As six high-level officials of the Virginia Department of Personnel and Training gathered in a conference room at the Richmond Hyatt House last April, their boss, agency director Kenneth B. Yancey, handed out a secret report of comments gleaned from an employe attitude survey of the department.

The comments were often devastating. While most of the 103 workers who responded praised their immediate supervisors, they blasted the agency's top managers for insensitivity, favoritism in hiring and promotions, lack of communication and, in some instances, plain incompetence.

The personnel department, supposedly the watchdog of employe practices in state government, stood accused by its own workers of violating those practices.

One anonymous employe concluded a six-paragraph critique with: "The attitude, ethics and sense of responsibility found in this department make this the most unprofessional working environment that I have ever encountered and (I) am embarrassed to claim it as my working habitat."

Another was more succinct: "No leadership, no respect, no trust."

But few of the agency's workers got to see the 25-page report. All copies were carefully retrieved by Yancey after the Hyatt House conference. Instead, the department recently distributed a 16-page statistical analysis of the survey, including a general narrative that stresses efforts the agency is making to improve employe relations. As for the pointed comments from the previous report, none was directly quoted.

Yancey claims all copies of the original report have been "discarded" to protect employes, who had filled out the surveys with the understanding the comments would be kept confidential.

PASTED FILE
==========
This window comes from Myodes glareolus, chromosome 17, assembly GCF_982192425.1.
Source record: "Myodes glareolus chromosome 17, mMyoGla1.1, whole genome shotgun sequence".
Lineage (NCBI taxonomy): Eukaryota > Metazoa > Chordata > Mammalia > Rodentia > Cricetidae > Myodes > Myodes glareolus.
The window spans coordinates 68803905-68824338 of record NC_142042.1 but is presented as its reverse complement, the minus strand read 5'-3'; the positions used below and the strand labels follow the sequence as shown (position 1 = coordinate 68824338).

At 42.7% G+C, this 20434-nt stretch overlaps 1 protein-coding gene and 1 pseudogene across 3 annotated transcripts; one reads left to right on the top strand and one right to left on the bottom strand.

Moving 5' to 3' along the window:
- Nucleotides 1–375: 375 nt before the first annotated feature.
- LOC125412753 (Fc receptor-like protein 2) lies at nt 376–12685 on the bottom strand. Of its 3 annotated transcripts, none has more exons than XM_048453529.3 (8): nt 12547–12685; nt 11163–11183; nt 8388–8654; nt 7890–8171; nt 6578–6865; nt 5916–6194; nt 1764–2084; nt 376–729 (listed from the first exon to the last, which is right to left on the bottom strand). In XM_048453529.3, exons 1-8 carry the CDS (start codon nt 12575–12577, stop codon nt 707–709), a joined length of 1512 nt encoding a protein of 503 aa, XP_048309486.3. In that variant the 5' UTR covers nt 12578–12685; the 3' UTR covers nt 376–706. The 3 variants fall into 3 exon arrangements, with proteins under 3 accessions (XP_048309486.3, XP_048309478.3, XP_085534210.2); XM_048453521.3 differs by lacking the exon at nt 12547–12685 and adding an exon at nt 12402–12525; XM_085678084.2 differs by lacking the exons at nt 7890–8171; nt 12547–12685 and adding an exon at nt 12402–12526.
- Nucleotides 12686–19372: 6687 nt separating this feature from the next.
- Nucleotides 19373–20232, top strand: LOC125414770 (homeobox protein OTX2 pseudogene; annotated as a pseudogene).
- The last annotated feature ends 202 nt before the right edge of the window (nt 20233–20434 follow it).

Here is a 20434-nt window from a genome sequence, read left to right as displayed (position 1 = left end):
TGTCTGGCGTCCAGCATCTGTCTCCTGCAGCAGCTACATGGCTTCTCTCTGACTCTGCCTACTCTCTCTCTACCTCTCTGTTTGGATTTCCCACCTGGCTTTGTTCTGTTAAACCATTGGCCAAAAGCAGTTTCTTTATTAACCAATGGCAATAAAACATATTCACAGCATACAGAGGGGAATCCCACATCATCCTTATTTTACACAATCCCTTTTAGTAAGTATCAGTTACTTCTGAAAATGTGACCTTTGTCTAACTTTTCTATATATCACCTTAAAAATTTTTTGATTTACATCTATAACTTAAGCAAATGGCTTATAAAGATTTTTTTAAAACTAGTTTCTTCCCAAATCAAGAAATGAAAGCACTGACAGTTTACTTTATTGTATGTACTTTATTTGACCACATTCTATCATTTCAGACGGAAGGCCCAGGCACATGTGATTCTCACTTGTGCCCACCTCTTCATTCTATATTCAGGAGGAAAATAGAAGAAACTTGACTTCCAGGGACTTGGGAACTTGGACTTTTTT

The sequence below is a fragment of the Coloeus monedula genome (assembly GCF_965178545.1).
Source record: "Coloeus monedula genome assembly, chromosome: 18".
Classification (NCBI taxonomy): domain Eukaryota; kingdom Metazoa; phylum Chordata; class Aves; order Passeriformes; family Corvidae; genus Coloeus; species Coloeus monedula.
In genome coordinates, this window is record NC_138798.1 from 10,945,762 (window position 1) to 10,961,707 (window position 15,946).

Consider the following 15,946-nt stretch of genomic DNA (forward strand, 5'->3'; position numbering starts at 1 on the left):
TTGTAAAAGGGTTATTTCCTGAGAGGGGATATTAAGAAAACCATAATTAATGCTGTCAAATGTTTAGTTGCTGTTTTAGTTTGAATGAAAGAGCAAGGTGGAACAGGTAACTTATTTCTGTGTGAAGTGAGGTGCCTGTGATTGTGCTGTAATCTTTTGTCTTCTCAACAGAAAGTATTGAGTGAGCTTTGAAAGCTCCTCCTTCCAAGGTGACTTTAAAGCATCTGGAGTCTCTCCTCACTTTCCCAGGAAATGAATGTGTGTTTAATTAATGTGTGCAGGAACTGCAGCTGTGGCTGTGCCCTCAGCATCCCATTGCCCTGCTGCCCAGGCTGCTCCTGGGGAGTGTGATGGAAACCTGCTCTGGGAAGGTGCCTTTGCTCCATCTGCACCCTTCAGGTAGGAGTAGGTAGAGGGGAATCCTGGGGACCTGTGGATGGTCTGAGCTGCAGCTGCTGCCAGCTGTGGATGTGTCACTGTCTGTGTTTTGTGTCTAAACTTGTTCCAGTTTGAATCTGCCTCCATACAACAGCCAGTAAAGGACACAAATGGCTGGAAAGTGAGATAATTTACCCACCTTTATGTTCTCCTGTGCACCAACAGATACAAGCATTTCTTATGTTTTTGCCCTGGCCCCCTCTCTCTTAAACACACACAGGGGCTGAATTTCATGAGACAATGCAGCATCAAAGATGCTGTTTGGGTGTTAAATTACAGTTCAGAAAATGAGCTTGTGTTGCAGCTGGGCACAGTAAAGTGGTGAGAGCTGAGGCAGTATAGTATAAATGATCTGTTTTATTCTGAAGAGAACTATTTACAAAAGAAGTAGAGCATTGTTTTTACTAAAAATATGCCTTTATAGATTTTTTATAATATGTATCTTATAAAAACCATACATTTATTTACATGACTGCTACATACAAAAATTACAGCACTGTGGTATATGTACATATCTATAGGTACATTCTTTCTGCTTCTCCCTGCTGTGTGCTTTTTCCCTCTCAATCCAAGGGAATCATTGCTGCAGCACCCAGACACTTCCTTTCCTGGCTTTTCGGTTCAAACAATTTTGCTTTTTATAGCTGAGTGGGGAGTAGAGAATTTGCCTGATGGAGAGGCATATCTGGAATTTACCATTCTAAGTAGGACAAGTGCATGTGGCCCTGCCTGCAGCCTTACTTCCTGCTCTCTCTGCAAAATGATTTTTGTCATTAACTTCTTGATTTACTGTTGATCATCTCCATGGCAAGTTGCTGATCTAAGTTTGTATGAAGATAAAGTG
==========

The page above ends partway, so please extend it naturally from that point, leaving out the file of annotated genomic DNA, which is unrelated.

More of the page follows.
"They're not available and if we still had them I would not feel it was prudent to share it with you," Yancey told a reporter who requested a copy last week under the Virginia Freedom of Information Act.

But some present and former agency workers believe Yancey is withholding the report to protect himself, not his employes. Copies of the report have been floating through the agency, and The Washington Post obtained one.

"People took the survey very seriously, some spent hours working on it and others took it home," said one employe, who asked not to be identified. "When the results were published without the comments, some of us felt it was a whitewash."

The most biting comments in the secret report focus on the department's hiring practices. While Virginia law and personnel regulation supposedly ban hiring based on political affiliation or cronyism in most state jobs, employes believe a different standard applies in their agency.

"Upper-level hiring is seeming more and more to be of friends, cronies, etc., rather than by quality and competence," complained one worker.

Another employe commented, "Appointments and promotions are often political and unethical, no real equal opportunity."

Many employes feel Yancey himself, who calls himself "a split-ticket type of Republican -- not a blind party person," was a political appointee. He first met Gov. John N. Dalton in the early '60s when Yancey helped found a Young Republicans Club at Virginia Polytechnic Institute and State University in Blacksburg and Dalton, a Republican, was a lawyer in nearby Radford.

Yancey was vice chairman of the Gop'S Fourth Congressional District Committee in 1977 when Dalton ran for governor. He left a job as an employe relations officer with General Electric Co. in 1978 to take the $43,900-a-year state personnel director's post under Dalton.